Monday, January 23, 2012

Welcome back to the Guardería!

Today at the Guardería we celebrated the return of all of the students and the start of their new school year. As you may have read in previous posts, the Guardería is more than a place for the children to stay during the day in order to keep them off the streets. Additionally, the purpose of the Guardería is not only to provide assistance with school work. Volunteers also work to enhance the emotional well-being of the children of the Guardería. This week proved to be no different!

Upon arriving at the Guardería the volunteers happily welcomed all of the chicos. The youth of the Guardería are always excited to see our volunteers and gave us a warm welcome. After greeting all of the children, the volunteers separated los grandes (age 11-18) for a reflection activity. The goal of the volunteers was to enable the students to covertly express their fears and feelings about school. As we have discovered, students in this age range have trouble speaking openly about how they feel. One of our volunteers, who has a degree in psychology, developed an activity in which the students wrote a letter of advice to a student entering the grade they had just completed. In this letter, our students wrote about the fears they had at the beginning of the year, studying tips for the new student, and the new goals they have set for themselves based on their experiences in the grade they had just completed. We read some of the answers out loud to all of los grandes (anonymously, of course) to demonstrate that many of the students have similar fears and that expressing these fears in a healthy manner can be helpful for everyone to hear.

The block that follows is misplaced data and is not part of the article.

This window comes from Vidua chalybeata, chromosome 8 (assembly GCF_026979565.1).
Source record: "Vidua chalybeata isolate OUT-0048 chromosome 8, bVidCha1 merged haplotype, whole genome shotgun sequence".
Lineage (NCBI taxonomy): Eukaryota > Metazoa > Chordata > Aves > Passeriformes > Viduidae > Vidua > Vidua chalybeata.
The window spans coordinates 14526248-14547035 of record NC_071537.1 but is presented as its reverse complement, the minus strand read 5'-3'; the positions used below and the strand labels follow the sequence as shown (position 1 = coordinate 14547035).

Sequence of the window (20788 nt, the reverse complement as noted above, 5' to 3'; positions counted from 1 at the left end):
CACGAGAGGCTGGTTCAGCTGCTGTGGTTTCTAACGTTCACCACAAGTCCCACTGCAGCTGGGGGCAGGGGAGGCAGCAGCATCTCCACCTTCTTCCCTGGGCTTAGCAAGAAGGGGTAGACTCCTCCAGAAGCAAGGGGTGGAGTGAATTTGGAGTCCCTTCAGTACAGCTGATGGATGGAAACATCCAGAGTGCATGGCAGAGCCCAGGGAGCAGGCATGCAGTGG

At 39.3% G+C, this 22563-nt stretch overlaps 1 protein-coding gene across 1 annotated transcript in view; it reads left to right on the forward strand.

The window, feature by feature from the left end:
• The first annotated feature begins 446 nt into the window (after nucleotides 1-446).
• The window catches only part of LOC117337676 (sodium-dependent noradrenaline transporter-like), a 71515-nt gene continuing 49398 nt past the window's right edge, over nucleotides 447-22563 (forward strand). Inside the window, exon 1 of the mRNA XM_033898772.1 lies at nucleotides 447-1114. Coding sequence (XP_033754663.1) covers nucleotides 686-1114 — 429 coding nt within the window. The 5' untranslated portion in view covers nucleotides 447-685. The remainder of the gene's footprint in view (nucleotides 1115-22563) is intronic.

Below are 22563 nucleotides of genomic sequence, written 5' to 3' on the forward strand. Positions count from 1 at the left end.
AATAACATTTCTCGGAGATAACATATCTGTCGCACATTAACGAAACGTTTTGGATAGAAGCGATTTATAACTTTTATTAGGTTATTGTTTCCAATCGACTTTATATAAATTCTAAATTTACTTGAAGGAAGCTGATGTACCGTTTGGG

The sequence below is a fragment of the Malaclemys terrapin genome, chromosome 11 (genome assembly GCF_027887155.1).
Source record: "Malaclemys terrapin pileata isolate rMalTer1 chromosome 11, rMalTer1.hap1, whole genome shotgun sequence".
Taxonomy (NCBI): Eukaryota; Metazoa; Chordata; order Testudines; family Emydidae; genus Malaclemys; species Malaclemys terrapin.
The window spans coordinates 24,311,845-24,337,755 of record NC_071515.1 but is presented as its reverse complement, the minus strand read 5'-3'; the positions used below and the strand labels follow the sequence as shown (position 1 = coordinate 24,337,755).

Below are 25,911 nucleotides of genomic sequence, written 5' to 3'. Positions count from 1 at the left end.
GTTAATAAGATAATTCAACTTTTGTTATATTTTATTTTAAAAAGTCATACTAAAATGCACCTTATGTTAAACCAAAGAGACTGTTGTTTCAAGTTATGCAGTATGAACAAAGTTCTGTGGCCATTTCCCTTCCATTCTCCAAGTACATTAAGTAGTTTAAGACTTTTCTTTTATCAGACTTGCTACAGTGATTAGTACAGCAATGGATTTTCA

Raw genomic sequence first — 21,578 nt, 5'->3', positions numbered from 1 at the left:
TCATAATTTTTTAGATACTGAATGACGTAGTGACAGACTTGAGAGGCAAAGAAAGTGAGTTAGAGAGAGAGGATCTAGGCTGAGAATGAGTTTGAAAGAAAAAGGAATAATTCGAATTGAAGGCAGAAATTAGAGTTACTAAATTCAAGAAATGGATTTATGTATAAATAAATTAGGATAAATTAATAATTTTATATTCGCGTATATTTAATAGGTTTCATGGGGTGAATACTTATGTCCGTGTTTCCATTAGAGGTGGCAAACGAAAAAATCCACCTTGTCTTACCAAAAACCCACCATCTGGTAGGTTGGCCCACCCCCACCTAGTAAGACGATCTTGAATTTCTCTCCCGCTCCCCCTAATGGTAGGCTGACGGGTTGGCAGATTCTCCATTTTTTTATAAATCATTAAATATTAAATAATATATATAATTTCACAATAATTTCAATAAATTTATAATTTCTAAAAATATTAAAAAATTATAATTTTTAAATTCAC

For los medianos (age 7,8-11), our volunteer created a similar experience suited to their age range. Five questions addressing students fears and excitement about school were written on a ball which was passed from student to student. Upon receiving the ball, the student had to answer the question closest to their hands. By making the activity a game, the students shared more openly than if they were asked questions directly.

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